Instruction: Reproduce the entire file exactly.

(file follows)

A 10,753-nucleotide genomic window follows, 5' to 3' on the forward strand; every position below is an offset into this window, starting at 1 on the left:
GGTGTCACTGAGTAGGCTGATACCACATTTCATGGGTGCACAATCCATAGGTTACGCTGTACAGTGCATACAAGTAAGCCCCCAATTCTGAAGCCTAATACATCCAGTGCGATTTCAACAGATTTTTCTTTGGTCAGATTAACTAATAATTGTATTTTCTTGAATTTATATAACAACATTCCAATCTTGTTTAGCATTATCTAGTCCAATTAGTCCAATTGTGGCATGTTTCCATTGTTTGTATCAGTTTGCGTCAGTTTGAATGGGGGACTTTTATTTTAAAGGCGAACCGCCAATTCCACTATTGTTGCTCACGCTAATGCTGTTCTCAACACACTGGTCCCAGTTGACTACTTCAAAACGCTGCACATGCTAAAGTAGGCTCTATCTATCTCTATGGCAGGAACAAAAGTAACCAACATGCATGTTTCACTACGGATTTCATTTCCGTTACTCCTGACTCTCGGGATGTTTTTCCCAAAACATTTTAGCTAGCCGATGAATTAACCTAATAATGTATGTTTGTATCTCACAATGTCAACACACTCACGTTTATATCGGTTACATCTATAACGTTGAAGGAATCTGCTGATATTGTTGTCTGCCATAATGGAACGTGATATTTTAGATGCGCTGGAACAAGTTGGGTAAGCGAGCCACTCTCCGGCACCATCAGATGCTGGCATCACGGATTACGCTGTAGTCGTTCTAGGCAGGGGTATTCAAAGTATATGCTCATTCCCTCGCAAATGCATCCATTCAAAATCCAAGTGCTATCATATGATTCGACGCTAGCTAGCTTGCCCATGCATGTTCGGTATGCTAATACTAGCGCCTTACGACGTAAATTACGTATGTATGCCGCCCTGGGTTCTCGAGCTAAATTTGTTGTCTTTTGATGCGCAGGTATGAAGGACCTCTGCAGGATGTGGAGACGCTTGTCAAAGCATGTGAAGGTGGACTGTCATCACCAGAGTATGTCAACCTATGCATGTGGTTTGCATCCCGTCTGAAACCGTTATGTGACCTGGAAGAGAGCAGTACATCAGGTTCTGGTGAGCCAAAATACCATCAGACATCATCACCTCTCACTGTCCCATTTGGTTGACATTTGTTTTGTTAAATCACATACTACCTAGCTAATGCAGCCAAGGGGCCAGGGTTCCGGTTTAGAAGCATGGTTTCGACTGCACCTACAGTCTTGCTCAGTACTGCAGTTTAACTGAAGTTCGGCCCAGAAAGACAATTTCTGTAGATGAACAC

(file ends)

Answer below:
A 10,753-nucleotide genomic window follows, 5' to 3' on the forward strand; every position below is an offset into this window, starting at 1 on the left:
GGTGTCACTGAGTAGGCTGATACCACATTTCATGGGTGCACAATCCATAGGTTACGCTGTACAGTGCATACAAGTAAGCCCCCAATTCTGAAGCCTAATACATCCAGTGCGATTTCAACAGATTTTTCTTTGGTCAGATTAACTAATAATTGTATTTTCTTGAATTTATATAACAACATTCCAATCTTGTTTAGCATTATCTAGTCCAATTAGTCCAATTGTGGCATGTTTCCATTGTTTGTATCAGTTTGCGTCAGTTTGAATGGGGGACTTTTATTTTAAAGGCGAACCGCCAATTCCACTATTGTTGCTCACGCTAATGCTGTTCTCAACACACTGGTCCCAGTTGACTACTTCAAAACGCTGCACATGCTAAAGTAGGCTCTATCTATCTCTATGGCAGGAACAAAAGTAACCAACATGCATGTTTCACTACGGATTTCATTTCCGTTACTCCTGACTCTCGGGATGTTTTTCCCAAAACATTTTAGCTAGCCGATGAATTAACCTAATAATGTATGTTTGTATCTCACAATGTCAACACACTCACGTTTATATCGGTTACATCTATAACGTTGAAGGAATCTGCTGATATTGTTGTCTGCCATAATGGAACGTGATATTTTAGATGCGCTGGAACAAGTTGGGTAAGCGAGCCACTCTCCGGCACCATCAGATGCTGGCATCACGGATTACGCTGTAGTCGTTCTAGGCAGGGGTATTCAAAGTATATGCTCATTCCCTCGCAAATGCATCCATTCAAAATCCAAGTGCTATCATATGATTCGACGCTAGCTAGCTTGCCCATGCATGTTCGGTATGCTAATACTAGCGCCTTACGACGTAAATTACGTATGTATGCCGCCCTGGGTTCTCGAGCTAAATTTGTTGTCTTTTGATGCGCAGGTATGAAGGACCTCTGCAGGATGTGGAGACGCTTGTCAAAGCATGTGAAGGTGGACTGTCATCACCAGAGTATGTCAACCTATGCATGTGGTTTGCATCCCGTCTGAAACCGTTATGTGACCTGGAAGAGAGCAGTACATCAGGTTCTGGTGAGCCAAAATACCATCAGACATCATCACCTCTCACTGTCCCATTTGGTTGACATTTGTTTTGTTAAATCACATACTACCTAGCTAATGCAGCCAAGGGGCCAGGGTTCCGGTTTAGAAGCATGGTTTCGACTGCACCTACAGTCTTGCTCAGTACTGCAGTTTAACTGAAGTTCGGCCCAGAAAGACAATTTCTGTAGATGAACAC